The pagan origin of the christmas tree

The pagan origin of the Christmas tree

If we have a look around us these days we will see multitude of trees adorned with lights, balls and bows. Everyone can recognize it: it is the Christmas tree!

What is its origin? What does it really represent?

Does it make sense for a secular society to continue to be used?


 The Fighting Fire with Ice Cream installation. Alex Chinneck, London 2016


In ancient times, the Germans were convinced that both the Earth and the Astros hung from a gigantic tree, the Divine Idrasil or Tree of the Universe, whose roots were in hell and its cup, in the sky.

They, to celebrate the winter solstice-which occurs at this time in the Northern Hemisphere, decorated an oak tree with torches and danced around it.


Around 740, St. Boniface - the evangelizer of Germany and England - overthrew that oak that represented God Odin and replaced it with a pine tree, the symbol of God's eternal love. This tree was adorned with apples (which for Christians represent temptations) and candles (which symbolized the light of the world and divine grace).

Being a perennial or evergreen species, pine is the symbol of eternal life. In addition, its triangle shape represents the Holy Trinity.

In the Middle Ages, this custom spread throughout the old world and, after the conquest, arrived in America. The first tree is described by Daniel Okrent in his book “Great Fortune: The Epic of Rockefeller Center.”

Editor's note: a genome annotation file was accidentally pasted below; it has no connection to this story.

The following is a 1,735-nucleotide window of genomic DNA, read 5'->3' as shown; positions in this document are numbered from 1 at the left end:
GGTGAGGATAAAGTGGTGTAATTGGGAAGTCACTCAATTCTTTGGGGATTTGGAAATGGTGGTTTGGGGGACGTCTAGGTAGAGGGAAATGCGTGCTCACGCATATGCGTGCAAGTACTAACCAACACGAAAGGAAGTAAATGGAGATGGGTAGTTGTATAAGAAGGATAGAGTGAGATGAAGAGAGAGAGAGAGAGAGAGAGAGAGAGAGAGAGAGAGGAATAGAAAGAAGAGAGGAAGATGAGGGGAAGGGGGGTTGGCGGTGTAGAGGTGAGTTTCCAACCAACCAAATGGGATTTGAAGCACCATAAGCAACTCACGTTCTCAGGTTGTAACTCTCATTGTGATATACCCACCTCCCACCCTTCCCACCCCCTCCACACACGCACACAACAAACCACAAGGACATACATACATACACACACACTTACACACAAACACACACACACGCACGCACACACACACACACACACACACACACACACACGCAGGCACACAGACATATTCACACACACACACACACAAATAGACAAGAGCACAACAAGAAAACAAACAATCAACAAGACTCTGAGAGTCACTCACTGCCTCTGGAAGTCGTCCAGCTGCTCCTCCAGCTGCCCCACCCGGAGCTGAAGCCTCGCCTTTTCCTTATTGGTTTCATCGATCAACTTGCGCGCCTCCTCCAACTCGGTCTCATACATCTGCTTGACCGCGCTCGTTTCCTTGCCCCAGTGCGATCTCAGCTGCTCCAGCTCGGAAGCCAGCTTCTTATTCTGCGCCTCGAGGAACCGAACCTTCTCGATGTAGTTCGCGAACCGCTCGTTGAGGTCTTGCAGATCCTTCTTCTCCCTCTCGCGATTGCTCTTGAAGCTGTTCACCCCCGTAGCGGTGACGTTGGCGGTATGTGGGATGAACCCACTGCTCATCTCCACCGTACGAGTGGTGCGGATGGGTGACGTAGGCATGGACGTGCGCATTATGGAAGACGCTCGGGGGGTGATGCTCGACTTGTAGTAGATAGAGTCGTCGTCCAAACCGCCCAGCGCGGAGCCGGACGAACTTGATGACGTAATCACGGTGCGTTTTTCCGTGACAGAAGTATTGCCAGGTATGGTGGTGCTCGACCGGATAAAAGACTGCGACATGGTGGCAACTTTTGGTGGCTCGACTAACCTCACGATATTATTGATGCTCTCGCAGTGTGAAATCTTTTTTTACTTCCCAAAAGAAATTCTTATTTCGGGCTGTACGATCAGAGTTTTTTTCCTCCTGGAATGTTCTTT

“The progenitor of the world’s most famous Christmas tree was a relatively modest balsam rising out of a rock floor near the eastern end of the central block. On Dec. 24, 1931, some very fortunate men dressed the tree in strings of cranberries, garlands of paper, and even a few tin cans, then took places in line beside it. The men didn’t look fortunate, shuffling forward in their dust-caked work boots and grimy overalls, but as the line reached the clerk standing beside an upended wooden crate next to the tree, each man was handed proof of his luck: a paycheck.”


The first Rockefeller Center Christmas tree, 1931. Credit Associated Press




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